Intersection Method of Plane Table Survey

The intersection method in plane table surveying offers a tool for mapping points that are not directly visible from a single setup but can be seen from two different locations.


  • Plane table with a drawing board and levelling head
  • Alidade (sighting device with ruler)
  • Tape measure
  • Plumb bob
  • Drawing compass (optional)
  • Pencils and eraser
intersection method of plane table survey

Intersection Method Procedure:

  1. Station Selection: Choose two prominent points (P and Q) with a clear view of the features you want to map (e.g., building corners). Ideally, these stations should form a strong triangle with the features for better accuracy.
  2. Set Up at Station P:
    • Set up the plane table at Station P and level it carefully using the levelling head and plumb bob.
    • Mark a small point on the drawing sheet to represent your current location (Station P).
  3. Orient the Table (Optional):
    • (Optional) Use the drawing compass to orient the long edge of the board along a north-south direction if you want a north arrow on your map.
  4. Draw the Baseline:
    • Attach the alidade to the plane table.
    • Measure the distance between Stations P and Q (PQ).
    • Using a chosen map scale, carefully measure and mark this distance on the drawing sheet to represent the baseline (PQ) between the stations.
  5. Sight and Draw Rays from Station P:
    • Identify features (e.g., building corners A and B) that you want to map and ensure they are visible from Station P.
    • Sight the alidade towards each feature, centering it in the sight.
    • With the alidade locked in position, draw a line from Station P (marked point) outwards along the straightedge of the alidade for each feature (A and B). These lines represent the direction from Station P to the features.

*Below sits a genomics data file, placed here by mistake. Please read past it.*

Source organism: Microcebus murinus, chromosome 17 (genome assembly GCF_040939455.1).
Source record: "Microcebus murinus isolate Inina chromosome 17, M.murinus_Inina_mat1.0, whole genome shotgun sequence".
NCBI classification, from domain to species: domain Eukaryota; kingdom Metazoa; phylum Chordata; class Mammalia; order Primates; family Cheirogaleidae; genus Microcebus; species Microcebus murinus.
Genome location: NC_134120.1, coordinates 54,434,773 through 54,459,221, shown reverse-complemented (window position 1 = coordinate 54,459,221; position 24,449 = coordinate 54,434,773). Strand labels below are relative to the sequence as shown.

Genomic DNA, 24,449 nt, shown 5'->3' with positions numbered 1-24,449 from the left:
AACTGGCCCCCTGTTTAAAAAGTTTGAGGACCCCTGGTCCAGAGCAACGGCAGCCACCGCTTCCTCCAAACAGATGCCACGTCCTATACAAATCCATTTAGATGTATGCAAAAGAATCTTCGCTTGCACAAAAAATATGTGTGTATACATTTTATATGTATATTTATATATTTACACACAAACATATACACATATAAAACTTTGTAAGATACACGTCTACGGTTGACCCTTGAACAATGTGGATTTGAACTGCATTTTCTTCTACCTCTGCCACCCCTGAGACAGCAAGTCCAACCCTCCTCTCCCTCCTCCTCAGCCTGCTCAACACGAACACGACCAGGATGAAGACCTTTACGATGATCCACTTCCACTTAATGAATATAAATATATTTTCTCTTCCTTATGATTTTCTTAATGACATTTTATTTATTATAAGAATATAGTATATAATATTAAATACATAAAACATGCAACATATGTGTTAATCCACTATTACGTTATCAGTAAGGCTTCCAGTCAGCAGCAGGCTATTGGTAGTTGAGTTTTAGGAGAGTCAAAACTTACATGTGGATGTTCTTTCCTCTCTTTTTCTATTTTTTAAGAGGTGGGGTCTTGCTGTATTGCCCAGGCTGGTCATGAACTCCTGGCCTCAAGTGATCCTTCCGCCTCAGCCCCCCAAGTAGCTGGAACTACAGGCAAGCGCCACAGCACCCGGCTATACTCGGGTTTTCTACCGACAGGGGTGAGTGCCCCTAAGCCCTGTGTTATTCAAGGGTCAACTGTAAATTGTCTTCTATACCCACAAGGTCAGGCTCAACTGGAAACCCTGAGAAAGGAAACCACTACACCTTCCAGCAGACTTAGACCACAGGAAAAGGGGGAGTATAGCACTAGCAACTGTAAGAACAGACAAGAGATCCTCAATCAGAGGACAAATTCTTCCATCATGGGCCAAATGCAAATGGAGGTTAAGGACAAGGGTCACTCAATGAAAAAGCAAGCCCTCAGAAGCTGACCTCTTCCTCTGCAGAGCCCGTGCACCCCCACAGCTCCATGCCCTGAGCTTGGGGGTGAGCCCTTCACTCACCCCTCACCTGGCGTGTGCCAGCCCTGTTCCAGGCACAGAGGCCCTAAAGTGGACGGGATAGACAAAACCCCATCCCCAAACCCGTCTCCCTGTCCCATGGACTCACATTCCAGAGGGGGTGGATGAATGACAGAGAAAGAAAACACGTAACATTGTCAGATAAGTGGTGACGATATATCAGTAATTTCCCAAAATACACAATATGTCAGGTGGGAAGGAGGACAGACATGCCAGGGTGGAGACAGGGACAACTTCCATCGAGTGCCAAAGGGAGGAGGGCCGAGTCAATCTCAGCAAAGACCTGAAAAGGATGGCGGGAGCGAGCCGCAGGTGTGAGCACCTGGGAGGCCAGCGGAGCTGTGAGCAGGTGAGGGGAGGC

6. Move to Station Q and Backsight:
    • Carefully move the plane table to Station Q and set it up again, ensuring proper levelling.
    • Mark a point on the drawing sheet to represent your current location (Station Q).
    • Use the alidade to sight back towards Station P. Align the previously drawn baseline (PQ) on the map with your sighting through the alidade. This ensures the table is oriented correctly at Station Q. Clamp the table in this position.
  7. Sight and Draw Rays from Station Q:
    • Similar to Station P, sight features A and B using the alidade and draw lines outwards from Station Q (marked point) on the map.
  8. Locate Feature Intersections:
    • The intersection points of the lines drawn from Stations P and Q for each feature (A and B) represent the actual locations of those features on your map.
  9. Accuracy Check (Optional):
    • (Optional) To verify accuracy, you can measure the actual distance between features A and B (AB) on the ground and compare it to the measured distance (ab) between the corresponding intersection points on your map.
  10. Repeat for Additional Features:
    • Follow the same procedure to locate other features of interest, ensuring they are sighted from both Stations P and Q.

Things to Consider:

  • This method is particularly useful for mapping hidden features or those obstructed from a single viewpoint.
  • The accuracy of the map depends on careful levelling, precise sighting, and accurate distance measurements.
  • For complex areas with many features, additional stations might be necessary to capture all the details.